suppose. He did a lot of traveling. He kind of left everything up to Mr. Ball,
and Mr. Ball was on top of everything. That is Mr. Ball's portrait out there;
you probably recognized it.

P: I saw it. Tell me about Ed Ball. He became almost a myth and a legend in his
time in Florida.

E: Very few people knew Mr. Ball, and even those who knew him I do not think had
a full appreciation of his personality. Of course, he had quite a reputation. In
fact, Fortune magazine wrote an article, "The Terrible Temper of Mr. Ball,"
but I found him to be one of the warmest-hearted fellows I ever knew in my
life. He and I became very fast friends. I spent a lot of time with him
because I could reminisce with him 'way back into the 1920s.

P: Where did Ball come from?

E: Virginia. Ball's Point, Virginia. In fact, Mr. Du Pont used to hunt at Mr. Ball's
father's place back when Ed Ball's sister was a girl thirteen or fourteen years
old, when he first met her.









P: Jessie Ball. So the Ball family was an affluent, distinguished family?

E: Mr. Ball would not tell you so, but it is the same family as Martha Ball
Washington, and his father was attorney general.

P: So they did not have Mr. Du Pont's money, but they did have a lot backing in
terms of family prestige.

E: Oh, yes, they were a well-established family. When Mr. Du Pont died--he died
April 29, 1935, I believe--I received a copy of his will. I also have a copy of
Mr. Ball's will and a copy of Mrs. Du Pont's will. I do not know whether you
knew it or not, but all of the Du Pont estate is in our bank.

P: I knew that yours was the trust for it.

E: They were put in the Ellis banks to start with, and we were the corporate trustee.
Then when we merged with NCNB, within a month or so, they named NCNB
of Florida.

P: What brought you and Ed Ball together?

E: It is hard to say. I met him when I was working in the bank, and my job in
Lakeland was preparing the end-of-the-day financial statements. I sent him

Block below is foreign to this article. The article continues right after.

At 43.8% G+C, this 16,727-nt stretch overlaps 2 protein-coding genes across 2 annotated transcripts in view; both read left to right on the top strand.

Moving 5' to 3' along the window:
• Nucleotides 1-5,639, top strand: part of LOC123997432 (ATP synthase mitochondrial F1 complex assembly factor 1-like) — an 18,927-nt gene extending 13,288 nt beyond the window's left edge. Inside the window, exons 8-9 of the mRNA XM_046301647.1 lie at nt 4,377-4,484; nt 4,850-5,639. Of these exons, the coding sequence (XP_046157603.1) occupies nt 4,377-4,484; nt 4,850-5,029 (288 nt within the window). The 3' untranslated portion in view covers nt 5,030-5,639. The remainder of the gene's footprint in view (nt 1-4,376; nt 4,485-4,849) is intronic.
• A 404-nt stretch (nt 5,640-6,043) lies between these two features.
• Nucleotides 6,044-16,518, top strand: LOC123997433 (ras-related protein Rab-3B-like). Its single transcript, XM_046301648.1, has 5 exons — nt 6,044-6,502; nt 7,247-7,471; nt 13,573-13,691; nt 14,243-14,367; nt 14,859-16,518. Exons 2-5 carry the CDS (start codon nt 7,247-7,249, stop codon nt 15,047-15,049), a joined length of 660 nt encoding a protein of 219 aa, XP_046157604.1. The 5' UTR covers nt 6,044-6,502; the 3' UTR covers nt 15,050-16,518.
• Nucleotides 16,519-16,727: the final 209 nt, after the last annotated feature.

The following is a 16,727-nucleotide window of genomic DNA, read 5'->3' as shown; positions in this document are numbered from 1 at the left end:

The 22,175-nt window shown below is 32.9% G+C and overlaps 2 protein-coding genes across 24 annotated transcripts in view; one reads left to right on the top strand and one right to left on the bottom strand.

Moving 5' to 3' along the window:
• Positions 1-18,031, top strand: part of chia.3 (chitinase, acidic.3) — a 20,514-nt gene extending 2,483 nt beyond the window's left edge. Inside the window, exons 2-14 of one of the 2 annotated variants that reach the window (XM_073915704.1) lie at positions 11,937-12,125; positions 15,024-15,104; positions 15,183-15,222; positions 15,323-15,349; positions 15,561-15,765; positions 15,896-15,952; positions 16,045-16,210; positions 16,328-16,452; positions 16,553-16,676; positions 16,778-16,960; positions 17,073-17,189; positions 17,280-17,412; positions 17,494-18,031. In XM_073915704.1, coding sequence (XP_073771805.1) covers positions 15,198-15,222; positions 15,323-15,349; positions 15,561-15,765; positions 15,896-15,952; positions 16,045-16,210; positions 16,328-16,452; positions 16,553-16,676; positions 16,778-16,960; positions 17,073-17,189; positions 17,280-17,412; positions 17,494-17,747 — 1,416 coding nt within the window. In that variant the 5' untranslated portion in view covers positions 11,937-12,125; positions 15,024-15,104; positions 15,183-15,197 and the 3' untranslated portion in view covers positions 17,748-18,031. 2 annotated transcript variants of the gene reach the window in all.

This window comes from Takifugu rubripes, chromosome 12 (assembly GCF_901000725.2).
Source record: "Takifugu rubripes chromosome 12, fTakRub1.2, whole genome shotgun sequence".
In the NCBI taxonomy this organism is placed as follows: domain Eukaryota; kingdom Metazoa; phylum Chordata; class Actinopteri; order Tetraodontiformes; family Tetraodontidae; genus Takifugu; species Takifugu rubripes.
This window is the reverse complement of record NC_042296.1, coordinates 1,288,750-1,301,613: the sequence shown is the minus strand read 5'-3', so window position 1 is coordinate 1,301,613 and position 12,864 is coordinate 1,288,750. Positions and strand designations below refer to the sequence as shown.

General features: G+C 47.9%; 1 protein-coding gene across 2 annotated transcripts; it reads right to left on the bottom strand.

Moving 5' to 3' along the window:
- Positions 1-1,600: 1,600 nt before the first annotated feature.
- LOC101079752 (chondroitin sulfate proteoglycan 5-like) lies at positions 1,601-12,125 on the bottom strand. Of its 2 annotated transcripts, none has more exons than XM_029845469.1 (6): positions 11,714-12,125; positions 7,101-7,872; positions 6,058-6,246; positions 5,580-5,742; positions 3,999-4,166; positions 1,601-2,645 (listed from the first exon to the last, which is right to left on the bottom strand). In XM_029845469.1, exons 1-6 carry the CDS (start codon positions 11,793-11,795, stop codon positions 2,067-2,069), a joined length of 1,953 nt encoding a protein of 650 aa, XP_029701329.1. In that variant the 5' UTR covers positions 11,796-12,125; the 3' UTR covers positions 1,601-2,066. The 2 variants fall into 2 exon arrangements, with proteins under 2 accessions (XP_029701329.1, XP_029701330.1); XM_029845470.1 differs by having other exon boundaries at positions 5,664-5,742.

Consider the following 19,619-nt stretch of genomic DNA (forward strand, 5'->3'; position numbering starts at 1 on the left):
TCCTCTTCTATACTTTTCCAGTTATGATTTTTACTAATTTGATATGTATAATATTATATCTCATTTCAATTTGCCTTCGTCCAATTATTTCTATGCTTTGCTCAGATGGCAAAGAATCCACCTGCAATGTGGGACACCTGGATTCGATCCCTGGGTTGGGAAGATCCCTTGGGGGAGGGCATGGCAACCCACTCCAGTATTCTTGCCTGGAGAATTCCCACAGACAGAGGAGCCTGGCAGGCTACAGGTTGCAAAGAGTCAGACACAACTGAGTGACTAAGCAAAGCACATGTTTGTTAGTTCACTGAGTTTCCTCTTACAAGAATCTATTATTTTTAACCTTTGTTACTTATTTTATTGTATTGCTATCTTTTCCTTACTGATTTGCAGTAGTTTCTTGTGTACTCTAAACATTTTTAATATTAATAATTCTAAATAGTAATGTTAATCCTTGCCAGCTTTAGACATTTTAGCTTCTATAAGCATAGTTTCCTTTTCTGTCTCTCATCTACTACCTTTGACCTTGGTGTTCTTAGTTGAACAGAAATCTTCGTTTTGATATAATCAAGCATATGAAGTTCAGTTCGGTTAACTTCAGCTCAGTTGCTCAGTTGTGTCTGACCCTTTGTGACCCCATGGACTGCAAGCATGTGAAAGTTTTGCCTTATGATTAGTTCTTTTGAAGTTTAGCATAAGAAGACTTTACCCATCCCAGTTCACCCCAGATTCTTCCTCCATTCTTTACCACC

a statement and his department a statement, and we kept one in the bank, of
course. There was correspondence back and forth in regard to the
statement about one thing or another.

After I met him, I did not try to cultivate him. In all due respect, I think he cultivated
me. At least I like to feel that way. To tell you how humble that man
was--and you well know that big men are humble; that is what makes them
big men--I had been to his home many times, in his Wakulla Springs lodge. I
was with him in Jacksonville in his apartment. If I had a bag (he called it a
grip), he would grab it and carry it for me; he would not let me carry it. I had
to go from his place to the airport in Tallahassee, and he would waive his
driver aside and take me himself. Even after he had four heart attacks, he
would still drive seventy-five/eighty miles an hour! Some people did not like
to ride with him, but I enjoyed it.

P: Do you think he cultivated that image of being flinthearted?

E: I think he enjoyed it. I do know that litigation was just like a game of chess with
him, and I do not think he was ever happy unless he was in court with
somebody.










P: We have an interview with him in our archives. He talked a little bit about his
early life, his political activities, and things like that.

E: Oh, yes, he sure did. He had a picture of the school house he went to the fourth
grade in, and he showed it to me two or three times. The last time he
showed it to me, I said, "Mr. Ball, I think you are fibbing. I see electrical wires
going into this school house, and there was no electricity when you went to
school." He said, "I'll be dogged! I never noticed that before."

P: Were you always on a Mr. Ellis/Mr. Ball relationship with him?

E: Absolutely.

P: You never called him by his first name?

E: He was a perfect gentleman. When he walked in an elevator, if there was a lady
in the elevator or one got on the elevator he always took his hat off.

P: Although you knew him and visited back and forth for thirty or forty years, you
never got on a first-name basis?

E: Never. There was quite a bit of difference in our ages. I spent many weekends
with him in his home in Tallahassee, and I would tell him I was sleepy and
wanted to go to bed. He would always go upstairs with me and turn my
cover down on my bed and check the bathroom to see that towels and other
necessities were there.

P: Did you ever meet his wife?

E: If I did I do not remember.

P: They were not married very long.

E: No. They had an apartment in Jacksonville. But when she left him, she skipped
out of that apartment with everything, even the dirty linen.

P: He later had an apartment in the old Robert Myer Hotel [in Jacksonville].

E: Well, he first had an apartment in the Roosevelt Hotel [on Adams Street]. They
tore it down, so he moved to the eighteenth floor of the Robert Myer.

P: That was only a couple of blocks away.










E: And only about a couple of rooms.


P: He was not a man who lived luxuriously at all, was he?

E: No, he was very frugal. He had a lot of wit about him, but people did not know
that. I know we were riding to his home in Jacksonville when he had come to
the airport to get me. He was not driving then; he was sitting in the back seat